Future of healthcare: Surgical robotics and the fifth generation – non-invasive procedures

Advances in Robotics & Automation

ISSN: 2168-9695

Open Access

Future of healthcare: Surgical robotics and the fifth generation – non-invasive procedures

Joint Event on 5th International Conference on Artificial Intelligence & 5th International Conference on Automation & Robotics

April 16-17, 2018 | Las Vegas, USA

Richard Satava

University of Washington, USA

Keynote: Adv Robot Autom

Abstract :

Non-healthcare industries have used a wide spectrum of robotic and energy-based systems for literally all different purposes, from manufacturing to artist creations, whereas only a small portion of these commercially available systems have been exploited by physicians. Although many of the technologies are large and sophisticated image-guided systems, numerous other technologies are small, hand-held portable systems. Thus, the operating room or procedure room of the future may well need to be reconfigured for some of the larger systems, enabling new forms of non-invasive therapies; on the other hand, many other time-honored procedures will be performed as outpatient or office procedures with small, hand-held devices. Although the military (DARPA) has demonstrated a prototype robotic surgical system for the battlefield, it has yet to complete development. An important area in robotics that has not been exploited by surgery is the area of automation. The great majority (of the few existing) surgical robots are actually single location-based tele-operated systems, with virtually no automation. Even the initial success in true remote tele-surgery has been discontinued. There are opportunities in the area of control motion and feedback that could revolutionize surgical robotics â?? such as developing â??virtual fixturesâ?? (constraints) or automating simple tasks like suturing. Surgical robotics is in their infancy. Even as this fourth revolution in surgery in 25 years (robotic surgery) is gaining in popularity, a much more disruptive change is beginning with the next revolution: Directed Energy Surgery. While surgeons have been investigating a few different types of energy for decades, including success with some forms such as lithotripsy, photonics, high-intensity focused ultrasound (HIFU), etc., these pioneering techniques are but the tip of the iceberg that heralds the transition to non-invasive surgery. Such systems are based upon the premise which robotics and automation can bring â?? precision, speed and reliability, especially as surgery â??descendsâ?? into operating at the cellular and molecular level. Richard Feynman was right â?? this is â??room at the bottomâ?!.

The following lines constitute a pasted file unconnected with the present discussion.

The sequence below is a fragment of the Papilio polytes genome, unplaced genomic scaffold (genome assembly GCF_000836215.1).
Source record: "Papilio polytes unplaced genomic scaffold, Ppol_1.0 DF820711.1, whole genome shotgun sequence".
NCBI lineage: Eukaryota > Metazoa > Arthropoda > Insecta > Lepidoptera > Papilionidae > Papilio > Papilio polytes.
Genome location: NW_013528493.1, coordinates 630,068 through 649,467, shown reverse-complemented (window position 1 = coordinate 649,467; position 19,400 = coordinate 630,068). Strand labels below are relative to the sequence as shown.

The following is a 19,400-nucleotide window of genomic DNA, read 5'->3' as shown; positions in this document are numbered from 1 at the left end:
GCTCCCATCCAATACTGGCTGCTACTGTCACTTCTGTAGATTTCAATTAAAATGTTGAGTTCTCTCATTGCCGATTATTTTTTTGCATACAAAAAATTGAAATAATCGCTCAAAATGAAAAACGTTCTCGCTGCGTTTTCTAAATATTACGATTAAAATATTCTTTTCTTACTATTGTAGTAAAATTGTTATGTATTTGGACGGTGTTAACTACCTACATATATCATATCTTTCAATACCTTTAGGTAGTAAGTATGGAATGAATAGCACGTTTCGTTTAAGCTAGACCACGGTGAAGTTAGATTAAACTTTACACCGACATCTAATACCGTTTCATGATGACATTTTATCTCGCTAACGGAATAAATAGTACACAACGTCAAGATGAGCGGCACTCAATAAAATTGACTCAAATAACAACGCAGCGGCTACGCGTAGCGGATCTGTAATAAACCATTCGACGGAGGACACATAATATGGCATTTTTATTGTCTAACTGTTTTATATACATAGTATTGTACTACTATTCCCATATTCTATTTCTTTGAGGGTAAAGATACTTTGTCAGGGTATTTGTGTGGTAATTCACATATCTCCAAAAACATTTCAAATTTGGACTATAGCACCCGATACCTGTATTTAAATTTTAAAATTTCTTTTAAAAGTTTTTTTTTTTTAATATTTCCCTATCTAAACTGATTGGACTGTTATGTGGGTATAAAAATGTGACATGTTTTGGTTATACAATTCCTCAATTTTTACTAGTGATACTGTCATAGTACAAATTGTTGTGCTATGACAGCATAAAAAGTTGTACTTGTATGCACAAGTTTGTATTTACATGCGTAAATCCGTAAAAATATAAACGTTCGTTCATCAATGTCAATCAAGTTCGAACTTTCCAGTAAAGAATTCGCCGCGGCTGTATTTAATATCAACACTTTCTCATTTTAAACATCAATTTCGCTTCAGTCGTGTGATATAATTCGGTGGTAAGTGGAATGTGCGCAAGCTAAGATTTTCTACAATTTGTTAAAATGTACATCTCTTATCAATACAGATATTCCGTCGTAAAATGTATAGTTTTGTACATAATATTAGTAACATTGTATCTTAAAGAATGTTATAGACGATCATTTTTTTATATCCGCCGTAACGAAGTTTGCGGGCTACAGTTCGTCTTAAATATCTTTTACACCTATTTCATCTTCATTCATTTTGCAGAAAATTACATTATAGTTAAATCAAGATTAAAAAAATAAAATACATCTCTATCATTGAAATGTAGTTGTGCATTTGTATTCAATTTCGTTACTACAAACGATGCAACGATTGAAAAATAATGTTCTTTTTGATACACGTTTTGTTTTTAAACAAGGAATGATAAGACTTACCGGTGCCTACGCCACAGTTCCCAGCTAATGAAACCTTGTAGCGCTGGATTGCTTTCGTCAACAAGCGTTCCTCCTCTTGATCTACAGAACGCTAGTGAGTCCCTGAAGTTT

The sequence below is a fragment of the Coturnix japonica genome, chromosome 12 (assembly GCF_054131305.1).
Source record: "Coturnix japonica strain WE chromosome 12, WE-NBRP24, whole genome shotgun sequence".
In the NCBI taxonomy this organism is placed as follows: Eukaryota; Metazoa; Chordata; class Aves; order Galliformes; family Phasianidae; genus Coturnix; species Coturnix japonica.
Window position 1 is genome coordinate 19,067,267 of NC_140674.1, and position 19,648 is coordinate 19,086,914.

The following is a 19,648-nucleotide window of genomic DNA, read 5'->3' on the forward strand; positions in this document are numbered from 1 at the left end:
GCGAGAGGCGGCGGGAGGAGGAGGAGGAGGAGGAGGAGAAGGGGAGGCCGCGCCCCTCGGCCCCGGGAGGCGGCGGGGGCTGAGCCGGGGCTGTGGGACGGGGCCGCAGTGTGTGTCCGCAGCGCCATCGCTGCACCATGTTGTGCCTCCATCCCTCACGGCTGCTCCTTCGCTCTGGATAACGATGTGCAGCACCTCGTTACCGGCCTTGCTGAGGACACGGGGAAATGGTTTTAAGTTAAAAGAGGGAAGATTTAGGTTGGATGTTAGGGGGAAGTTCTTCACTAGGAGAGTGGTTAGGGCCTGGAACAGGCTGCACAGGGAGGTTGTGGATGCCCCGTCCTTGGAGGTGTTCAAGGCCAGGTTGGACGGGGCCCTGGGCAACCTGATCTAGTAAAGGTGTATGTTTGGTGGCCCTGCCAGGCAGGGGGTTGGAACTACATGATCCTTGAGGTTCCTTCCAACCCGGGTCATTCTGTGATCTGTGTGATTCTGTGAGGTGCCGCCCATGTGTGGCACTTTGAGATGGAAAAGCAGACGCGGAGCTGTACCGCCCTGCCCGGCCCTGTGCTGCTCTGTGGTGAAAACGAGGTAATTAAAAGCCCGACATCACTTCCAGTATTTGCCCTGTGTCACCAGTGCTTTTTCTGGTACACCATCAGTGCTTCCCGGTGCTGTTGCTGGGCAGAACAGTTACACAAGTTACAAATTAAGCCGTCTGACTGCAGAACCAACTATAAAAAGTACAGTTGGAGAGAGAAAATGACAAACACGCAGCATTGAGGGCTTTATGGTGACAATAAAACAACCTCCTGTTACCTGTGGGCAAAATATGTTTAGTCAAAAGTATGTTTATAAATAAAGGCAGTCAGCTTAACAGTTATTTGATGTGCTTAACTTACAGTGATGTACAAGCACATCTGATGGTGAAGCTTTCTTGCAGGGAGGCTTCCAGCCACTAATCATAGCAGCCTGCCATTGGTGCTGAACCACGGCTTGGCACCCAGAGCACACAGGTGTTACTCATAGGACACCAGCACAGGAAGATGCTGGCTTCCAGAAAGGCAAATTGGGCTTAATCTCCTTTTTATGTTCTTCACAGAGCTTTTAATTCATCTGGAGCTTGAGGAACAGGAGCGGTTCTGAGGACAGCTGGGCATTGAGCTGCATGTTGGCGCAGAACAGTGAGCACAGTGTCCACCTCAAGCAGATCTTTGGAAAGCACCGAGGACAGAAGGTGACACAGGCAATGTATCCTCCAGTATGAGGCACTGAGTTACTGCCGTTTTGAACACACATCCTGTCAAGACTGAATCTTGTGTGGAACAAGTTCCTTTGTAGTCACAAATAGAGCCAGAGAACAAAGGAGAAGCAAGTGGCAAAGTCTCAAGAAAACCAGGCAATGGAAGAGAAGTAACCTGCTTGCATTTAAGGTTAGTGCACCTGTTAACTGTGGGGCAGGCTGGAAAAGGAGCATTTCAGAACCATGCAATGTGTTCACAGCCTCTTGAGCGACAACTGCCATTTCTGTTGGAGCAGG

Biography :

Richard Satava is a Professor of Surgery at the University of Washington Medical Center, and Senior Science Advisor at the US Army Medical Research and Materiel Command in Ft. Detrick, MD. His prior positions include Professor of Surgery at Yale University and a military appointment as Professor of Surgery (USUHS) in the Army Medical Corps assigned to General Surgery at Walter Reed Army Medical Center and Program Manager of Advanced Biomedical Technology at the Defense Advanced Research Projects Agency (DARPA).

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